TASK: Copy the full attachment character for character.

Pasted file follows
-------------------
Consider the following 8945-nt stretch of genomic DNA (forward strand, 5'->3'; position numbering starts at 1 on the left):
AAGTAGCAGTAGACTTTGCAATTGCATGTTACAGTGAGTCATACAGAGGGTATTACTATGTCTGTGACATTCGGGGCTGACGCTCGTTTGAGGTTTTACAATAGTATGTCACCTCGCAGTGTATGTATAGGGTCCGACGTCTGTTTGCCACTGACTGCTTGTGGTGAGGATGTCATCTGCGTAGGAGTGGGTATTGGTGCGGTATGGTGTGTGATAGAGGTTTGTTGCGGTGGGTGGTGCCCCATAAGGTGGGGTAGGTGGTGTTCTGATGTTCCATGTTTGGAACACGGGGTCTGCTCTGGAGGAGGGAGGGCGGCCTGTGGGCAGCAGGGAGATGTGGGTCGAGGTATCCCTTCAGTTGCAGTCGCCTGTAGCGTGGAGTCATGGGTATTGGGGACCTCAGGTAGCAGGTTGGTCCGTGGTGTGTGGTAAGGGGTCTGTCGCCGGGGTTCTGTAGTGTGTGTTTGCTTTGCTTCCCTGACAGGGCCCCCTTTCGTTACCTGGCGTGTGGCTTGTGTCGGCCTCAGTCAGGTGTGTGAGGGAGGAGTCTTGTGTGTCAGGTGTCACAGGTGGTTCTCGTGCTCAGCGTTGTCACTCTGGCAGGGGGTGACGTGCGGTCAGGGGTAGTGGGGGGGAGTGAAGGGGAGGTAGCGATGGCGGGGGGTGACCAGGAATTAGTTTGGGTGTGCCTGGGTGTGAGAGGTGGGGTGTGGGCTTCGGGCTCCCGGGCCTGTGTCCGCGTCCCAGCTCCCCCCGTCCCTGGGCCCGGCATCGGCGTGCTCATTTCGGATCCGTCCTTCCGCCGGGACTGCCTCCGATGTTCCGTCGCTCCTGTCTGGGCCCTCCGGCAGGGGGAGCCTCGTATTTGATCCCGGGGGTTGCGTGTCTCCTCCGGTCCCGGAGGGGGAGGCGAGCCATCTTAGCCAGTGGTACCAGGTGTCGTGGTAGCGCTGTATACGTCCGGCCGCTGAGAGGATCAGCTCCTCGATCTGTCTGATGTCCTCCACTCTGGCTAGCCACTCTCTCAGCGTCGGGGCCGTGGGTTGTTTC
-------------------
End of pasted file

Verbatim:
Consider the following 8945-nt stretch of genomic DNA (forward strand, 5'->3'; position numbering starts at 1 on the left):
AAGTAGCAGTAGACTTTGCAATTGCATGTTACAGTGAGTCATACAGAGGGTATTACTATGTCTGTGACATTCGGGGCTGACGCTCGTTTGAGGTTTTACAATAGTATGTCACCTCGCAGTGTATGTATAGGGTCCGACGTCTGTTTGCCACTGACTGCTTGTGGTGAGGATGTCATCTGCGTAGGAGTGGGTATTGGTGCGGTATGGTGTGTGATAGAGGTTTGTTGCGGTGGGTGGTGCCCCATAAGGTGGGGTAGGTGGTGTTCTGATGTTCCATGTTTGGAACACGGGGTCTGCTCTGGAGGAGGGAGGGCGGCCTGTGGGCAGCAGGGAGATGTGGGTCGAGGTATCCCTTCAGTTGCAGTCGCCTGTAGCGTGGAGTCATGGGTATTGGGGACCTCAGGTAGCAGGTTGGTCCGTGGTGTGTGGTAAGGGGTCTGTCGCCGGGGTTCTGTAGTGTGTGTTTGCTTTGCTTCCCTGACAGGGCCCCCTTTCGTTACCTGGCGTGTGGCTTGTGTCGGCCTCAGTCAGGTGTGTGAGGGAGGAGTCTTGTGTGTCAGGTGTCACAGGTGGTTCTCGTGCTCAGCGTTGTCACTCTGGCAGGGGGTGACGTGCGGTCAGGGGTAGTGGGGGGGAGTGAAGGGGAGGTAGCGATGGCGGGGGGTGACCAGGAATTAGTTTGGGTGTGCCTGGGTGTGAGAGGTGGGGTGTGGGCTTCGGGCTCCCGGGCCTGTGTCCGCGTCCCAGCTCCCCCCGTCCCTGGGCCCGGCATCGGCGTGCTCATTTCGGATCCGTCCTTCCGCCGGGACTGCCTCCGATGTTCCGTCGCTCCTGTCTGGGCCCTCCGGCAGGGGGAGCCTCGTATTTGATCCCGGGGGTTGCGTGTCTCCTCCGGTCCCGGAGGGGGAGGCGAGCCATCTTAGCCAGTGGTACCAGGTGTCGTGGTAGCGCTGTATACGTCCGGCCGCTGAGAGGATCAGCTCCTCGATCTGTCTGATGTCCTCCACTCTGGCTAGCCACTCTCTCAGCGTCGGGGCCGTGGGTTGTTTC